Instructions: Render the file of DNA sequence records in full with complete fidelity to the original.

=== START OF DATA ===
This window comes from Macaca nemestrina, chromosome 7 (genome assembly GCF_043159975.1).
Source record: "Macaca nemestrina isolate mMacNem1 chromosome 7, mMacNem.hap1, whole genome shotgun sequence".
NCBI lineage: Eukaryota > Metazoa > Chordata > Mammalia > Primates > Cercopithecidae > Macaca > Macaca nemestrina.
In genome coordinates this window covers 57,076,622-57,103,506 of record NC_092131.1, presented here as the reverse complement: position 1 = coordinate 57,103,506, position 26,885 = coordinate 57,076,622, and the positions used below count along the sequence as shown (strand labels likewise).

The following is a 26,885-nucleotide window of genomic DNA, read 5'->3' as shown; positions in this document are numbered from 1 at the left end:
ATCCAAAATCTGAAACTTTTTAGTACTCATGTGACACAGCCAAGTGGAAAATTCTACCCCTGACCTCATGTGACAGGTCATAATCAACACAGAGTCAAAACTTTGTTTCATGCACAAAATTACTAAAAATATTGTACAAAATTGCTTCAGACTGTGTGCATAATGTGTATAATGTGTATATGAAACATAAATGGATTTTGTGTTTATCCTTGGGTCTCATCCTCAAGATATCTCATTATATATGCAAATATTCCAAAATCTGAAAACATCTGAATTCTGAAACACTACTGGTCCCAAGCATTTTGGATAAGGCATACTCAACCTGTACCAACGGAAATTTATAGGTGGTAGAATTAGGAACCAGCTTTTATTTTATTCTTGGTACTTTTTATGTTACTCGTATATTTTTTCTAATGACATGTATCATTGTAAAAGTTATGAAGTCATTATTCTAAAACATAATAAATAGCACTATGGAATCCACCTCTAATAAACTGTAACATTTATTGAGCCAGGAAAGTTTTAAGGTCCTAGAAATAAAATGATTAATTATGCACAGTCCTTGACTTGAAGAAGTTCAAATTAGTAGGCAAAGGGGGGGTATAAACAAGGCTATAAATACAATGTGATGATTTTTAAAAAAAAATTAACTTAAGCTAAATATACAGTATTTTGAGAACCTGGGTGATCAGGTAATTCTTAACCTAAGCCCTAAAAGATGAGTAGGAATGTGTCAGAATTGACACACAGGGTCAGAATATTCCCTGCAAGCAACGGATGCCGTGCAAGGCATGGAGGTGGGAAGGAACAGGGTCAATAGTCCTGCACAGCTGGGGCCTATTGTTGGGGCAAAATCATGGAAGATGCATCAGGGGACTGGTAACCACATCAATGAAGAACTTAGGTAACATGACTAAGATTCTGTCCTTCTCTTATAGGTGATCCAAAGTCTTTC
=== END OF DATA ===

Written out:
This window comes from Macaca nemestrina, chromosome 7 (genome assembly GCF_043159975.1).
Source record: "Macaca nemestrina isolate mMacNem1 chromosome 7, mMacNem.hap1, whole genome shotgun sequence".
NCBI lineage: Eukaryota > Metazoa > Chordata > Mammalia > Primates > Cercopithecidae > Macaca > Macaca nemestrina.
In genome coordinates this window covers 57,076,622-57,103,506 of record NC_092131.1, presented here as the reverse complement: position 1 = coordinate 57,103,506, position 26,885 = coordinate 57,076,622, and the positions used below count along the sequence as shown (strand labels likewise).

The following is a 26,885-nucleotide window of genomic DNA, read 5'->3' as shown; positions in this document are numbered from 1 at the left end:
ATCCAAAATCTGAAACTTTTTAGTACTCATGTGACACAGCCAAGTGGAAAATTCTACCCCTGACCTCATGTGACAGGTCATAATCAACACAGAGTCAAAACTTTGTTTCATGCACAAAATTACTAAAAATATTGTACAAAATTGCTTCAGACTGTGTGCATAATGTGTATAATGTGTATATGAAACATAAATGGATTTTGTGTTTATCCTTGGGTCTCATCCTCAAGATATCTCATTATATATGCAAATATTCCAAAATCTGAAAACATCTGAATTCTGAAACACTACTGGTCCCAAGCATTTTGGATAAGGCATACTCAACCTGTACCAACGGAAATTTATAGGTGGTAGAATTAGGAACCAGCTTTTATTTTATTCTTGGTACTTTTTATGTTACTCGTATATTTTTTCTAATGACATGTATCATTGTAAAAGTTATGAAGTCATTATTCTAAAACATAATAAATAGCACTATGGAATCCACCTCTAATAAACTGTAACATTTATTGAGCCAGGAAAGTTTTAAGGTCCTAGAAATAAAATGATTAATTATGCACAGTCCTTGACTTGAAGAAGTTCAAATTAGTAGGCAAAGGGGGGGTATAAACAAGGCTATAAATACAATGTGATGATTTTTAAAAAAAAATTAACTTAAGCTAAATATACAGTATTTTGAGAACCTGGGTGATCAGGTAATTCTTAACCTAAGCCCTAAAAGATGAGTAGGAATGTGTCAGAATTGACACACAGGGTCAGAATATTCCCTGCAAGCAACGGATGCCGTGCAAGGCATGGAGGTGGGAAGGAACAGGGTCAATAGTCCTGCACAGCTGGGGCCTATTGTTGGGGCAAAATCATGGAAGATGCATCAGGGGACTGGTAACCACATCAATGAAGAACTTAGGTAACATGACTAAGATTCTGTCCTTCTCTTATAGGTGATCCAAAGTCTTTC